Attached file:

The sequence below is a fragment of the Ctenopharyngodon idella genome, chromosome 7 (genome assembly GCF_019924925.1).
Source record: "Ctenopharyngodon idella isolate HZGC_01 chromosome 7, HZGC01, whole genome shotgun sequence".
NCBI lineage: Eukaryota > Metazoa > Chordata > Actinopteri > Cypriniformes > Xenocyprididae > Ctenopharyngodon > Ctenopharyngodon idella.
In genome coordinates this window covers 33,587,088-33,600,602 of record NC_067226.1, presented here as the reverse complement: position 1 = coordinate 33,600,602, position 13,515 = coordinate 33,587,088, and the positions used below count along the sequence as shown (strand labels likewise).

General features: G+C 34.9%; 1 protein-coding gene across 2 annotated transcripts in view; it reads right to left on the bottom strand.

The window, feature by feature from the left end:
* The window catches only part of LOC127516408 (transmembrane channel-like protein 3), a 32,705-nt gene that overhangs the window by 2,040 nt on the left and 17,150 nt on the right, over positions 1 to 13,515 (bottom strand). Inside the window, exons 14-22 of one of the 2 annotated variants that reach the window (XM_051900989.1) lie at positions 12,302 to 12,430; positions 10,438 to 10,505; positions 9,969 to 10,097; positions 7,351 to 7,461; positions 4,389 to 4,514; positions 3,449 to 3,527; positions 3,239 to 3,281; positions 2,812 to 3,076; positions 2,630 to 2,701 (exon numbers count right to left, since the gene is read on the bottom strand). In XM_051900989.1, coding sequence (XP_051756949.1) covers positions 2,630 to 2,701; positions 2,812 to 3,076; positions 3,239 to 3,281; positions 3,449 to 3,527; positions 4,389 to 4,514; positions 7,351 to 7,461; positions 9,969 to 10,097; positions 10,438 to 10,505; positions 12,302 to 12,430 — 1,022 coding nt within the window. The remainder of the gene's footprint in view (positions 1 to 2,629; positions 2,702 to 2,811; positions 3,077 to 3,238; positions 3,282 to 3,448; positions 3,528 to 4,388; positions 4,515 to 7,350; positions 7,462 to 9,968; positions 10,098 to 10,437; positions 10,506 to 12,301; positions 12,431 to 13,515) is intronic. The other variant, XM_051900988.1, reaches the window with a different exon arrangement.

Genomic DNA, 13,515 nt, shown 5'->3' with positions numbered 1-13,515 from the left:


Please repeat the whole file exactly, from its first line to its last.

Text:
The sequence below is a fragment of the Ctenopharyngodon idella genome, chromosome 7 (genome assembly GCF_019924925.1).
Source record: "Ctenopharyngodon idella isolate HZGC_01 chromosome 7, HZGC01, whole genome shotgun sequence".
NCBI lineage: Eukaryota > Metazoa > Chordata > Actinopteri > Cypriniformes > Xenocyprididae > Ctenopharyngodon > Ctenopharyngodon idella.
In genome coordinates this window covers 33,587,088-33,600,602 of record NC_067226.1, presented here as the reverse complement: position 1 = coordinate 33,600,602, position 13,515 = coordinate 33,587,088, and the positions used below count along the sequence as shown (strand labels likewise).

General features: G+C 34.9%; 1 protein-coding gene across 2 annotated transcripts in view; it reads right to left on the bottom strand.

The window, feature by feature from the left end:
* The window catches only part of LOC127516408 (transmembrane channel-like protein 3), a 32,705-nt gene that overhangs the window by 2,040 nt on the left and 17,150 nt on the right, over positions 1 to 13,515 (bottom strand). Inside the window, exons 14-22 of one of the 2 annotated variants that reach the window (XM_051900989.1) lie at positions 12,302 to 12,430; positions 10,438 to 10,505; positions 9,969 to 10,097; positions 7,351 to 7,461; positions 4,389 to 4,514; positions 3,449 to 3,527; positions 3,239 to 3,281; positions 2,812 to 3,076; positions 2,630 to 2,701 (exon numbers count right to left, since the gene is read on the bottom strand). In XM_051900989.1, coding sequence (XP_051756949.1) covers positions 2,630 to 2,701; positions 2,812 to 3,076; positions 3,239 to 3,281; positions 3,449 to 3,527; positions 4,389 to 4,514; positions 7,351 to 7,461; positions 9,969 to 10,097; positions 10,438 to 10,505; positions 12,302 to 12,430 — 1,022 coding nt within the window. The remainder of the gene's footprint in view (positions 1 to 2,629; positions 2,702 to 2,811; positions 3,077 to 3,238; positions 3,282 to 3,448; positions 3,528 to 4,388; positions 4,515 to 7,350; positions 7,462 to 9,968; positions 10,098 to 10,437; positions 10,506 to 12,301; positions 12,431 to 13,515) is intronic. The other variant, XM_051900988.1, reaches the window with a different exon arrangement.

Genomic DNA, 13,515 nt, shown 5'->3' with positions numbered 1-13,515 from the left: